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Arms to be top target for Rangers this winter

With only two starters returning, plenty of work must be done
MLB.com @Sullivan_Ranger

ARLINGTON -- The Rangers' offseason plans seem to revolve around Shohei Ohtani, the Japanese superstar who is both an outstanding pitcher and a hitter.

Nobody is sure what is going to happen with Ohtani, but all indications are he will be posted to come to the United States. The economics are murky and so is exactly what his role will be in the Major Leagues.

ARLINGTON -- The Rangers' offseason plans seem to revolve around Shohei Ohtani, the Japanese superstar who is both an outstanding pitcher and a hitter.

Nobody is sure what is going to happen with Ohtani, but all indications are he will be posted to come to the United States. The economics are murky and so is exactly what his role will be in the Major Leagues.

Rangers' 2017 full of peaks and valleys

But the Rangers are interested and club officials say they have put themselves in good position to be legitimate suitors. If the Rangers can pull this off and if Ohtani is as good as advertised, this could be a huge offseason.

Biggest Needs

1. Starting pitching: The Rangers' need for starting pitching is well documented. They have Cole Hamels and Martin Perez ($6 million club option) coming back, and that's it. Nick Martinez and A.J. Griffin will also be back unless traded or non-tendered, but they are not guaranteed spots. The Rangers' best young pitching prospects are not expected to be ready at the beginning of next season, unless they are put on a fast track.

The Rangers will need at least two legitimate starting pitchers this offseason, preferably both ready to go from Spring Training and not rehab projects. Ohtani is one of them. Don't look for Yu Darvish to be the other.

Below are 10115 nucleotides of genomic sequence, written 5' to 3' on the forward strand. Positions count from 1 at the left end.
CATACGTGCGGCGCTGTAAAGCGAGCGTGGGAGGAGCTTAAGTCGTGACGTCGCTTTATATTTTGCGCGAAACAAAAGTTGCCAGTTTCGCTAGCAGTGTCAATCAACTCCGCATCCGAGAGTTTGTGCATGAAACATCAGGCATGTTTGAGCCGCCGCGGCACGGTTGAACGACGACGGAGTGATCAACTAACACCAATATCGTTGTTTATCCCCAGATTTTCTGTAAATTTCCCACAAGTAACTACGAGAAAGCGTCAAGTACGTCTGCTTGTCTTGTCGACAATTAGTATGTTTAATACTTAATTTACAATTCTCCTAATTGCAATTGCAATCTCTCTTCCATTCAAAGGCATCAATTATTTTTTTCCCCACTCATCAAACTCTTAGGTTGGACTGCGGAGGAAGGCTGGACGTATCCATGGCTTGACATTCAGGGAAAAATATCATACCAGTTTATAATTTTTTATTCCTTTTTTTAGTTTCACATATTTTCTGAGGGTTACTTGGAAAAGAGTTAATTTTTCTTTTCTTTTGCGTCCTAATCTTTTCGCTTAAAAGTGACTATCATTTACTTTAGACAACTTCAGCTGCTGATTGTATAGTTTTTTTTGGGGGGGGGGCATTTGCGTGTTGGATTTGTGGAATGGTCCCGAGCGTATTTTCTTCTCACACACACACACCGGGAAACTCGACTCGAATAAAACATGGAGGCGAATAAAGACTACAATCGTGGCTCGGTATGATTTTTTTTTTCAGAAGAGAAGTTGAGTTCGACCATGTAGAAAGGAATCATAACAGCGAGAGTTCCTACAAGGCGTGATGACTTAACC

Possible FA fits: RHP Andrew Cashner, RHP Lance Lynn, RHP Alex Cobb, RHP John Lackey, RHP Jake Arrieta.

2. Bullpen: The Rangers need a closer and have three choices. They could stick with Alex Claudio, try either Matt Bush or Keone Kela, or acquire a closer. Wade Davis will be a free-agent possibility if the Rangers want to pay big money for an established closer. Sometimes you need to take a chance, like the Rockies did with Greg Holland, or get lucky, like the Brewers did with Corey Knebel.

Also back on the market: Joaquin Benoit, Mark Lowe, Neftali Feliz and Koji Uehara. Remember them?

Possible FA fits: RHP Pat Neshek, RHP Brandon Kintzler, RHP Steve Cishek, RHP Addison Reed, RHP Luke Gregerson, LHP Brad Hand.

3. Center field: This may come down to if the Rangers want to re-sign Carlos Gomez or if they are willing to go with Delino DeShields in center. DeShields could also stay in left if Gomez is re-signed.

Want an intriguing idea? The Pirates don't pick up an option on Andrew McCutchen and the Rangers sign him to be a corner outfield/designated hitter.

Possible FA fits: Lorenzo Cain, Austin Jackson.

Gray Areas

1. Second base: Think the Rangers could trade Rougned Odor? He is signed through 2022 with low batting and on-base averages. But he won't be 24 until February and he does have some serious power for a middle infielder. He may be the Rangers' best bait to acquire starting pitching.

X-factors

1. Money to burn? The Rangers had an Opening Day payroll of $165 million. The departures of players through trades and free agency will slice about $55 million off that, giving the Rangers what appears to be significant financial flexibility this offseason. The question is if they will splurge or hold back for 2018, when there is a potentially more robust free-agent class.

2. Where's Gallo? Joey Gallo's position for 2018 is undetermined. First base is open and seems likely. Gallo's favorite position is third base … but Adrian Beltre is there for at least one more year. Left field is a possibility, but the outfield can be physically demanding for a player who is far more vital as an offensive weapon.

T.R. Sullivan has covered the Rangers since 1989, and for MLB.com since 2006. Follow him on Twitter @Sullivan_Ranger and listen to his podcast.

This story was not subject to the approval of Major League Baseball or its clubs.

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